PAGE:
God, in whom we believe, you graciously fed our ancestors in the wilderness despite their complaining. With the same graciousness, you provide the Bread of Heaven to feed your Church. You have invited us into relationship with you not only in this life, but in life eternal. For you generosity, we give you thanks.
Holy Spirit, our Comforter and our Corrector, you gather us together so that we may know God’s Word is true. You teach us how to see our sin and receive our Savior. For your intercession, we give you thanks.
Now as we prepare to enter into communion with you once again, we pray that you would transform this simple loaf and common cup into that which satisfies. May we receive with our earthly bodies your heavenly meal so that we may abide in you and in one another.
As those gathered in your name, we join our voices in prayer, praying with the words we learned as children, saying: Our Father…
As we heard earlier,
Jesus took the bread. When he had given thanks, he distributed it to those who were sitting there. He did the same with the fish, each getting as much as they wanted.
At another meal, Jesus did the same with the cup. He gave thanks and then gave it to his disciples, telling them to drink their fill.
Jesus’ teaching about the bread and the wine was too harsh for some. They didn’t want this new bread and new wine but the manna of their ancestors. They wanted full stomachs today rather than abiding in the presence of Jesus for eternity.
At this, many of his disciples turned away and no longer accompanied him. Jesus asked the Twelve, “Do you also want to leave?”
Simon Peter answered, “Lord, where would we go? You have the words of eternal life. We believe and know that you are God’s holy one.”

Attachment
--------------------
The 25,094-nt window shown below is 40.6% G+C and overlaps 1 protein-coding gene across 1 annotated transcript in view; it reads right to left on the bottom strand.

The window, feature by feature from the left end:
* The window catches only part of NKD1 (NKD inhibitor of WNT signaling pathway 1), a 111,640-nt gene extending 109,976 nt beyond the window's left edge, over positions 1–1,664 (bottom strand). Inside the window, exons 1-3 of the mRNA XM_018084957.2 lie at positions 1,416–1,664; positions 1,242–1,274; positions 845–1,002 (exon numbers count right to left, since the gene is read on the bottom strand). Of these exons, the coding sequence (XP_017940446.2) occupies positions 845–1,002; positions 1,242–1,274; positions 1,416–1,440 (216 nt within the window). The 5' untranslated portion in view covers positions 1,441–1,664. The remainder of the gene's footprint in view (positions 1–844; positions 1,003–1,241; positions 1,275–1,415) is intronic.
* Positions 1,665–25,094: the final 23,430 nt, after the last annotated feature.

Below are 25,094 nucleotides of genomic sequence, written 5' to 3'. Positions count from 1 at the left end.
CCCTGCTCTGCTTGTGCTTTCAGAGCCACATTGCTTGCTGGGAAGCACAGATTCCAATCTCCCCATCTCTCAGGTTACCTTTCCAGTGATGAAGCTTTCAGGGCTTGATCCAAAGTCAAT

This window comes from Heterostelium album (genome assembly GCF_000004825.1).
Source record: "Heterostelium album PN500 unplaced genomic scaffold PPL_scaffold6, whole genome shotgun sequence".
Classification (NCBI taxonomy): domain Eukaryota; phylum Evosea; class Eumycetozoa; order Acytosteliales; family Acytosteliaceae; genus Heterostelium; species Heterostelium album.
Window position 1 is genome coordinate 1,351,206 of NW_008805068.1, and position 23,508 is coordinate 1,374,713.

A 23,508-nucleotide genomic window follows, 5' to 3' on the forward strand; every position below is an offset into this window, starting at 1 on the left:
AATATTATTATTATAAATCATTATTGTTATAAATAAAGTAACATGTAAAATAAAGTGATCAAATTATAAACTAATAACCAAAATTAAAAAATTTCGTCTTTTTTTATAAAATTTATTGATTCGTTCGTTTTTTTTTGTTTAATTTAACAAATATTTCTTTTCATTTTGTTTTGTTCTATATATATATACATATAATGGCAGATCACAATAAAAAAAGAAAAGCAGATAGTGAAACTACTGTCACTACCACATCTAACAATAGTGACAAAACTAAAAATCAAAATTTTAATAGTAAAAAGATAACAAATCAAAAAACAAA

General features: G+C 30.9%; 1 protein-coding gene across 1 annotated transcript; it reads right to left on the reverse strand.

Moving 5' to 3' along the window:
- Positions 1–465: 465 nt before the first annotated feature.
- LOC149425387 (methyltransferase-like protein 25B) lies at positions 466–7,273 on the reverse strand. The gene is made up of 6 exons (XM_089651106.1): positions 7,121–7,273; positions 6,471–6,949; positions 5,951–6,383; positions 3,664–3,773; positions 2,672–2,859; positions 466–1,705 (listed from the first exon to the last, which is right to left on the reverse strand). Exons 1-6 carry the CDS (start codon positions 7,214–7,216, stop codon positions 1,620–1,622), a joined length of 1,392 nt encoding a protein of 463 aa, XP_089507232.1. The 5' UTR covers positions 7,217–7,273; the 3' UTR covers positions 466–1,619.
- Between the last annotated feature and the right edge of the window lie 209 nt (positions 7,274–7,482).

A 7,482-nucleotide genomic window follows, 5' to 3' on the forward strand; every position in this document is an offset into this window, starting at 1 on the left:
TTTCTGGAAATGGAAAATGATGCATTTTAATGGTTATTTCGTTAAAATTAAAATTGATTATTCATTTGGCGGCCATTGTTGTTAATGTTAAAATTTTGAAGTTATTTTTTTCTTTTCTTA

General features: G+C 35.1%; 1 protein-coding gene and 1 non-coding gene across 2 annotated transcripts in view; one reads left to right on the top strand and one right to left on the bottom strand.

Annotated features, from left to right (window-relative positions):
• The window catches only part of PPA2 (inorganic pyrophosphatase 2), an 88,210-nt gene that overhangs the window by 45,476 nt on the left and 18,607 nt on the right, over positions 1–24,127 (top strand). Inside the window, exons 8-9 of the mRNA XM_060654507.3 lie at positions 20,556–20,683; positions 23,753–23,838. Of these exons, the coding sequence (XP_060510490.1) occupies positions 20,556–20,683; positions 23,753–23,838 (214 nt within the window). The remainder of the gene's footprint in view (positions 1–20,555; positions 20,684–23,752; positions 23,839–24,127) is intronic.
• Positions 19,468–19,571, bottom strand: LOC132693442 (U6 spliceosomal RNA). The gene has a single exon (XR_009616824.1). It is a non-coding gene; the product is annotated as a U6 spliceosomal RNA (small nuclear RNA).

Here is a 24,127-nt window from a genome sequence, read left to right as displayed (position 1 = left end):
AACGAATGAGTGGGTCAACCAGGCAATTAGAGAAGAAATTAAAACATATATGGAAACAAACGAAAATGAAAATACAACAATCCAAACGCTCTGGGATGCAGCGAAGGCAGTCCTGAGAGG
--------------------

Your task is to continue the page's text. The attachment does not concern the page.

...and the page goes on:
Jesus’ question was not a challenge to leave but an invitation to stay and be fed. If you are willing to accept the invitation, come and eat your fill.
Prayer After Communion
Faithful, generous, abiding God, we give you thanks for the Bread of Heaven and the Cup of Salvation. May the taste of this meal linger so that we will be strengthened in our Lenten journey. Give us courage to hear what may seem harsh so that we can find a deeper relationship with you. To your glory, amen.
If you are looking for more liturgical resources, please consider checking out my books:
Prayers for the People: Scripturally Based Prayers for Worship Prayers for the People is a collection of prayers for worship. These prayers offer the worshipping community fresh perspectives for praying the words of Scripture, using current language and references. Cross-referenced to the Revised Common Lectionary, pastors seeking to lead their people in prayer have found a relevant and beautiful source for worship planning.
Come to the Table: Communion Liturgies of Invitation to Celebrate and Experience the Love of God is a collection of communion liturgies inviting worshippers to experience and respond to the Gospel. These meaningful liturgies enhance and reinforce the biblical message of the day. Worshippers are welcomed to the Table to experience the Word in preparation to go out into the world and live it. Come to the Table includes liturgies for the entire liturgical year providing pastors with a valuable resource in worship planning.